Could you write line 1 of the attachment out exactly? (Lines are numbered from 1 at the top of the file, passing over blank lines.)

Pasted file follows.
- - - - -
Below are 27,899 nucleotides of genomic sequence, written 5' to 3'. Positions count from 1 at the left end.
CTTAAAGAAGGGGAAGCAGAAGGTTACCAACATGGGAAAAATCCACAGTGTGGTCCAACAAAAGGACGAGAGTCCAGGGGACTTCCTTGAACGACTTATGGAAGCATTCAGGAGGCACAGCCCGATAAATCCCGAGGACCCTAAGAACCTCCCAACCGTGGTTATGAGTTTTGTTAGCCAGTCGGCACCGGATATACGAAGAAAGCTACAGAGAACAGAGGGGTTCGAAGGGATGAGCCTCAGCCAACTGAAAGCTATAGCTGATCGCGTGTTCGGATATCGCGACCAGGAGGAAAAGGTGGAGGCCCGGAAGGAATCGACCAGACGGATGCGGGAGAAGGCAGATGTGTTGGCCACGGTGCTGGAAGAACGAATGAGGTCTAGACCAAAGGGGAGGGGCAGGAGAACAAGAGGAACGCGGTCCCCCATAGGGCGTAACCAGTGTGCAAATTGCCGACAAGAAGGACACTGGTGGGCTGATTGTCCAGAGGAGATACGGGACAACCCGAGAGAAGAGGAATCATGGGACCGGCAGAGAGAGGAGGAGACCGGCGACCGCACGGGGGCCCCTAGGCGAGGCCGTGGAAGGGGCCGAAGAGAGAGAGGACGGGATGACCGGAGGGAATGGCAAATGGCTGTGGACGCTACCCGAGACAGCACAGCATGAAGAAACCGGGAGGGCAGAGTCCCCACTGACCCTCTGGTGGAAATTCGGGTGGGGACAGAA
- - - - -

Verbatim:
Below are 27,899 nucleotides of genomic sequence, written 5' to 3'. Positions count from 1 at the left end.